Quarantine Quandary: College Students In Disarray

By Mikayla Jellico


Photo Illustration By Mikayla Jellico

Browsing WSU’s website, Broderick Jellico, a senior at Silver Creek High School, sits at his school workspace looking at what different colleges have to offer students. Despite being in quarantine, Jellico is focused on applying for the most suitable college for his career path. “WSU has a good engineering program, which will be sure to help me with my career,” says Jellico.

Mikayla Jellico, Staff Writer

Approximately nine months have passed since March of 2020 when schools were shut down because of a virus that has rapidly spread. While many students have been able to cope with the long-lasting struggle of COVID-19, many are still struggling to find where to start their new beginning, while others have already begun. The journey of college lies straight ahead for many high school graduates, and quarantining has created a rocky mountain of problems that students must hike up. 

17 year old, Broderick Jellico, who is currently a senior at Silver Creek High School, is one of many who have been preparing for the upcoming future in college. Since October of 2020, Jellico has been scouting the internet, searching for colleges and what they have to offer. 

In that time frame, he has applied to four different colleges, such as CU Boulder (University of Colorado Boulder) and CSU (Colorado State University). He has also applied to colleges out of state, such as ASU (Arizona State University), a university in which his application has been accepted. Now, he anxiously waits, and hopes for an acceptance letter from his top choice colleges, CSU and CU Boulder.

“It has been stressful because it is hard to know whether or not you got in,” says Jellico. With the few, limited spots for college applicants, it is only fair that students, such as Jellico, are stressed during this point of the college application process.

Ozzie Klimecki, a freshman at FRCC (Front Range Community College), also a previous graduate from Silver Creek High School, thought of the college application process quite differently from Jellico, despite being in similar circumstances for his application. He says, “[Applying] was pretty easy, but mostly because it was predetermined for a while, and I didn’t know what college I wanted to go to, so I just went to Front Range, for the sake of ease.” 

Though Klimecki’s opinions have partially opposed Jellico’s, it did not mean he had no fears for the soon to be future ahead of him. “It’s the transitional period between high school and college, and it’s nerve-racking. A lot of your future is within those steps,” says Klimecki. “That was a big step, and I didn’t want to do it.” Being in the quarantine may have exacerbated his fears of taking that big step, but it also didn’t give him the college experience he hoped for.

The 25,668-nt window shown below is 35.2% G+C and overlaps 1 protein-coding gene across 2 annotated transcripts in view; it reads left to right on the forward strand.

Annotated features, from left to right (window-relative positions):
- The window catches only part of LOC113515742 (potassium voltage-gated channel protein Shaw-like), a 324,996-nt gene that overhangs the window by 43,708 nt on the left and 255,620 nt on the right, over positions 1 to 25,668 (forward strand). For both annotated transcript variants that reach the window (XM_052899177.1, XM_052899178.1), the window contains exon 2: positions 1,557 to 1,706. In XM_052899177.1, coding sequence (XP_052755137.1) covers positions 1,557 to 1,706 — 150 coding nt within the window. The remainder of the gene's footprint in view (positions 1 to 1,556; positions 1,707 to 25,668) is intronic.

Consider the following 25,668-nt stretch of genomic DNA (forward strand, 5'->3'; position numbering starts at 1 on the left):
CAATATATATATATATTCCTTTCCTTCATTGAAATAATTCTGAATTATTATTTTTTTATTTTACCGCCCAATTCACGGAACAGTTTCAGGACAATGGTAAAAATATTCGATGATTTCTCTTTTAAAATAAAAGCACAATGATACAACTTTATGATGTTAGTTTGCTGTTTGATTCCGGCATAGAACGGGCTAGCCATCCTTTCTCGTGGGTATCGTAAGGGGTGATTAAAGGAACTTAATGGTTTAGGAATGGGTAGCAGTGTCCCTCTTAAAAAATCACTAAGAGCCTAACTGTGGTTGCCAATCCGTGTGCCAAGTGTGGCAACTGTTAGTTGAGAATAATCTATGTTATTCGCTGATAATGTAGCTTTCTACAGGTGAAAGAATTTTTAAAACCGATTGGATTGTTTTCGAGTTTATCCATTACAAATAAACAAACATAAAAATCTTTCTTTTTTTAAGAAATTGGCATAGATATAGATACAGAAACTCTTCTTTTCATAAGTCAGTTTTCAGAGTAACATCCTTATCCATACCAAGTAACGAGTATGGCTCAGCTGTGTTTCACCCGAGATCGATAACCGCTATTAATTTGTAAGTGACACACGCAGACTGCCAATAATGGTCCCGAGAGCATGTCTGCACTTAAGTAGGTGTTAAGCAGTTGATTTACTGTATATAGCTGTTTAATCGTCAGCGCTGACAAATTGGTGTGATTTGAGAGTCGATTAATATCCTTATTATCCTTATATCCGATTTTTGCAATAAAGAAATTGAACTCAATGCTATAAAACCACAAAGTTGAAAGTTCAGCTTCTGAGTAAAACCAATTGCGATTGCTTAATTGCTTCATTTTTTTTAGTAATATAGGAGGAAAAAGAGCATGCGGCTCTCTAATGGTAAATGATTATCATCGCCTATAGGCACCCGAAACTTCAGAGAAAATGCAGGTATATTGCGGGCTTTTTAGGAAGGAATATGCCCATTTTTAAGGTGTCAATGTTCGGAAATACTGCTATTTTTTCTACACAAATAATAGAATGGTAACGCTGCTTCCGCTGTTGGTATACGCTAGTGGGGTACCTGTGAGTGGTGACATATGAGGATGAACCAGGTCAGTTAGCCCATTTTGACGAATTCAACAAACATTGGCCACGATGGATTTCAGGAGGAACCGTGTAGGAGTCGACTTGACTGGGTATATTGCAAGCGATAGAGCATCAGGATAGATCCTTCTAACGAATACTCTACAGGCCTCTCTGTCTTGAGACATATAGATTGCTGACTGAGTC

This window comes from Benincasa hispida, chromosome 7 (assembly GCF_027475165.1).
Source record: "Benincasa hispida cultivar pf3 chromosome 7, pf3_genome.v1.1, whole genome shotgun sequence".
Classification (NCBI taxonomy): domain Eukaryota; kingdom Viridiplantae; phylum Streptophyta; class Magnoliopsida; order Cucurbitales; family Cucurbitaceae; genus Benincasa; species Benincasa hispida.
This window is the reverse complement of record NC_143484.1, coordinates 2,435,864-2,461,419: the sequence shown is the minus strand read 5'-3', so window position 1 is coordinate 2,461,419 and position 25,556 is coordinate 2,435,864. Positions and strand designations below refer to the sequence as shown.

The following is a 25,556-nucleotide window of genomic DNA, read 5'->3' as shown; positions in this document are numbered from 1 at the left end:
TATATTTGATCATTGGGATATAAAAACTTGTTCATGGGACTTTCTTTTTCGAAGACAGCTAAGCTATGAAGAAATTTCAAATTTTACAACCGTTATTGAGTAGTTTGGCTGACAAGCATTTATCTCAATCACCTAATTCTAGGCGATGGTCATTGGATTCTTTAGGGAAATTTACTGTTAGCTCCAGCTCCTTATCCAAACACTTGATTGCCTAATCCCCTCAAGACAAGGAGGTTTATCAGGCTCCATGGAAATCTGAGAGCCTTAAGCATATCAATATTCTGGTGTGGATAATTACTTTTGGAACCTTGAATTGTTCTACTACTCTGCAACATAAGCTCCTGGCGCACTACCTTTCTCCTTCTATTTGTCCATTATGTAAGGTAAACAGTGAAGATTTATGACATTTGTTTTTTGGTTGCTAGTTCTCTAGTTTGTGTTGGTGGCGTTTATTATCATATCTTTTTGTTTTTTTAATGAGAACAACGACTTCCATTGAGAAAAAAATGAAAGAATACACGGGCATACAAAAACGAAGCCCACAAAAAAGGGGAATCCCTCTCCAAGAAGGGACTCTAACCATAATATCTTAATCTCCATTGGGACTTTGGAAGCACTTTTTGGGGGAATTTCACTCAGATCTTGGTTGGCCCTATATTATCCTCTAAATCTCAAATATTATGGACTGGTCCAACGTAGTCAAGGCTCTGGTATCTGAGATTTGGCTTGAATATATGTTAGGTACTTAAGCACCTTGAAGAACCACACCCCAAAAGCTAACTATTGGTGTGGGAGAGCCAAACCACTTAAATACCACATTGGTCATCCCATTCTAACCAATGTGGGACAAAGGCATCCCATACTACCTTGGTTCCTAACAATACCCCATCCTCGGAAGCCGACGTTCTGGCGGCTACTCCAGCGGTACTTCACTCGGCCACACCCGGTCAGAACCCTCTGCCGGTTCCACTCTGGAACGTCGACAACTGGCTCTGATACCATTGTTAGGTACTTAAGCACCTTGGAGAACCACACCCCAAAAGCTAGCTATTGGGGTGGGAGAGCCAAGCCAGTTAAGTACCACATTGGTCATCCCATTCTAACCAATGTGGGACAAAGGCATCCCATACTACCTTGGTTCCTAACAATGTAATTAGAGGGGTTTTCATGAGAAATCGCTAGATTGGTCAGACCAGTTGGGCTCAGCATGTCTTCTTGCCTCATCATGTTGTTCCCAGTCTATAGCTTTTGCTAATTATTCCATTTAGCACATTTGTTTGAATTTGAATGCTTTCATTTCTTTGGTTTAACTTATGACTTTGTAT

After finally enrolling as a student at Front Range, that big step seemed to no longer have an impact on him, as he settled into his first year of college, although his experience thus far into the school year, he explains, is not quite what he had envisioned. Being in quarantine might be to blame. “I only have one class that I have to attend at a certain time,” explains Klimecki. “That same class is the only one where I have to actually talk to a teacher. The rest of it is more self-guided, so I don’t really feel like I am being taught, or getting a college experience.” 

For students like Jellico, getting that good college experience is of lesser importance. Jellico states, “[I look forward to] experiences, and getting college out of the way.” He further explains, “I hope that I just survive it.”

Similarly, many college students also hope they can survive their long years of college. Jellico hopes to focus more on what happens after college, rather than the occurrences and events that happen during his college years, which is why simply getting past college is his goal. Despite this, however, he hopes he is able to use the engineering programs that were offered by some of his possible colleges, and he wishes to be able to apply it to his future career. 

Unsure of where he is headed, unlike Jellico, Klimecki hopes to use his years in college to understand which career path he wants to take, hoping these years of college in quarantine won’t ruin his opportunities to find that path.

Jellico believes that high school students in quarantine, such as himself, went on the same unfortunate turn as those who are in college. He says, “I feel [just as] unlucky because I’m in a pandemic. We can’t do anything. I’m a senior in high school, and I can’t go to prom or do anything like that. I’m barely holding a job as it is.” After hearing Jellico’s commentary, it is hard not to say that the feelings are mutual with all students, despite age or grade level, being that quarantining has made it difficult for the majority of students to be ordinary students as they once were before March.

Despite this unfortunate turn of events, quarantining has allowed for students to continue learning, which for most, is all students, parents, and families could hope for.